Nav: Home

Not feeling the music

January 04, 2017

Have you ever met someone who just wasn't into music? They may have a condition called specific musical anhedonia, which affects three-to-five per cent of the population.

Researchers at the University of Barcelona and the Montreal Neurological Institute and Hospital of McGill University have discovered that people with this condition showed reduced functional connectivity between cortical regions responsible for processing sound and subcortical regions related to reward.

To understand the origins of specific musical anhedonia, researchers recruited 45 healthy participants who completed a questionnaire measuring their level of sensitivity to music and divided them into three groups of sensitivity based on their responses. The test subjects then listened to music excerpts inside an fMRI machine while providing pleasure ratings in real-time. To control for their brain response to other reward types, participants also played a monetary gambling task in which they could win or lose real money.

Using the fMRI data, the researchers found that while listening to music, specific musical anhedonics presented a reduction in the activity of the Nucleus Accumbens, a key subcortical structure of the reward network. The reduction was not related to a general improper functioning of the Nucleus Accumbens itself, since this region was activated when they won money in the gambling task.

Specific musical anhedonics, however, did show reduced functional connectivity between cortical regions associated with auditory processing and the Nucleus Accumbens. In contrast, individuals with high sensitivity to music showed enhanced connectivity.

The fact that subjects could be insensible to music while still responsive to another stimulus like money suggests different pathways to reward for different stimuli. This finding may pave the way for the detailed study of the neural substrates underlying other domain-specific anhedonias and, from an evolutionary perspective, help us to understand how music acquired reward value.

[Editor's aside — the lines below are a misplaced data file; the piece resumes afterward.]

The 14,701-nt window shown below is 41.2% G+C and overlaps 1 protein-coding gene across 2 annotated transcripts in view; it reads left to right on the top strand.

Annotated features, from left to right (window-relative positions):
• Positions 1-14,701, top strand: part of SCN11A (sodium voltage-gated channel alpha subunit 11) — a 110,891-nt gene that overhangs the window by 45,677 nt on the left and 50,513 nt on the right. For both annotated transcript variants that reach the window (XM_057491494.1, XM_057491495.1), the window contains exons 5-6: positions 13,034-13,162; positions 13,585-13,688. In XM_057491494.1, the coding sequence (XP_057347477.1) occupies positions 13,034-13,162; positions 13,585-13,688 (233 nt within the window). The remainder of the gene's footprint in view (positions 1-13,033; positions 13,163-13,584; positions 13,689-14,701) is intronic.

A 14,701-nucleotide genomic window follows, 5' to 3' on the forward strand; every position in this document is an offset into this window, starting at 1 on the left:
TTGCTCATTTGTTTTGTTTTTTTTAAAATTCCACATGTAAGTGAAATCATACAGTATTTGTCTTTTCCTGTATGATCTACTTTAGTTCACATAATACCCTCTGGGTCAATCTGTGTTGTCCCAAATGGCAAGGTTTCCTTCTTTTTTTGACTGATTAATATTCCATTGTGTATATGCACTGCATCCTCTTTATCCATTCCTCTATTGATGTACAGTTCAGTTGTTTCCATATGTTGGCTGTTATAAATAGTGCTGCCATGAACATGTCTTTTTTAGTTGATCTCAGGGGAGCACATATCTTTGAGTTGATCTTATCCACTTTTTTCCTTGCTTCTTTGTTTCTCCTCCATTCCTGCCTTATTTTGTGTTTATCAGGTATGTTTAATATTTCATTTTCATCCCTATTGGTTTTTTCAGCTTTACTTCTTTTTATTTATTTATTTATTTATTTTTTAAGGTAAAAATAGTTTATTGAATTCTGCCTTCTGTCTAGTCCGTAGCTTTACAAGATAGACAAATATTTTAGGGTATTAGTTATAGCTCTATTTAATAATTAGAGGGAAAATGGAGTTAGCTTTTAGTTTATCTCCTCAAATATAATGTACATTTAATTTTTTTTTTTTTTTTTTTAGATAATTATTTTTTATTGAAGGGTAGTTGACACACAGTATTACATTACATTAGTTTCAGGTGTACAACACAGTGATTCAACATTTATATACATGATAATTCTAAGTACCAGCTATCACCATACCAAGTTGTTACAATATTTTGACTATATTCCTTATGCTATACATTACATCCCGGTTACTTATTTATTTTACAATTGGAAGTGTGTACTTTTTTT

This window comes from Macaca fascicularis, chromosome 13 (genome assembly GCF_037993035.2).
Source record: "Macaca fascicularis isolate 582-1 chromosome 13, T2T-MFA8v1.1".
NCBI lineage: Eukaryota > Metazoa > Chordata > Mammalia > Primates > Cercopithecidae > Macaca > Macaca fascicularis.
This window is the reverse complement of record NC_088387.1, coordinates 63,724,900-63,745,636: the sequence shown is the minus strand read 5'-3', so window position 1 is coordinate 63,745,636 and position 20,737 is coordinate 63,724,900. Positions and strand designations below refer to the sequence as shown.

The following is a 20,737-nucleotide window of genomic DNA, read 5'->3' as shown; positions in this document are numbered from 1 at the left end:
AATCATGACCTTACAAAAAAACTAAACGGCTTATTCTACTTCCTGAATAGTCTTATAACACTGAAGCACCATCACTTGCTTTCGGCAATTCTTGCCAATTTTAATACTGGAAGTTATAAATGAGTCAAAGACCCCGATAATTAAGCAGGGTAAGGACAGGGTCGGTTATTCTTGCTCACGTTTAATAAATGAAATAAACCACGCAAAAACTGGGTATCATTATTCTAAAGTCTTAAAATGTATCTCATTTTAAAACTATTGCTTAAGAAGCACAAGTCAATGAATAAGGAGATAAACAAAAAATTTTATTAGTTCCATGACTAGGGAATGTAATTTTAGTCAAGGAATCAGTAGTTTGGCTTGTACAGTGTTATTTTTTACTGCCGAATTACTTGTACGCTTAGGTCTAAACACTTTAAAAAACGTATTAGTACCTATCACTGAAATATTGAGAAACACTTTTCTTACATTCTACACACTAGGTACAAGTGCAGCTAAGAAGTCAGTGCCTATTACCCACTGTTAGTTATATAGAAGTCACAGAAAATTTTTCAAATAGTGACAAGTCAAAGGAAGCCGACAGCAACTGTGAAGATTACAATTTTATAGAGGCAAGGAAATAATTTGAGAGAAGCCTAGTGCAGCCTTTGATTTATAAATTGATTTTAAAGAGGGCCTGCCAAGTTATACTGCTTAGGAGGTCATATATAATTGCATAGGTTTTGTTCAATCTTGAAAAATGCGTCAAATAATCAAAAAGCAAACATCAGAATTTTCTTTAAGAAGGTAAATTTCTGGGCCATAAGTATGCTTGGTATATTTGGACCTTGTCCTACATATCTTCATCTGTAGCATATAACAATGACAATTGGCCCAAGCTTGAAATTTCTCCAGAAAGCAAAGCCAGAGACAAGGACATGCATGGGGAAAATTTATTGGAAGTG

Lack of brain connectivity has been shown to be responsible for other deficits in cognitive ability. Studies of children with autism spectrum disorder, for example, have shown that their inability to experience the human voice as pleasurable may be explained by a reduced coupling between the bilateral posterior superior temporal sulcus and distributed nodes of the reward system, including the Nucleus Accumbens. This latest research reinforces the importance of neural connectivity in the reward response of human beings.

"These findings not only help us to understand individual variability in the way the reward system functions, but also can be applied to the development of therapies for treatment of reward-related disorders, including apathy, depression, and addiction," says Robert Zatorre, an MNI neuroscientist and one of the paper's co-authors.
-end-
This study was published in the journal Proceedings of the National Academy of Sciences on Sept. 27, 2016. It was made possible with funds from the Governments of Spain and Catalonia, and from the Canadian Institutes of Health Research.

McGill University

Related Music Articles:

How listening to music in a group influences depression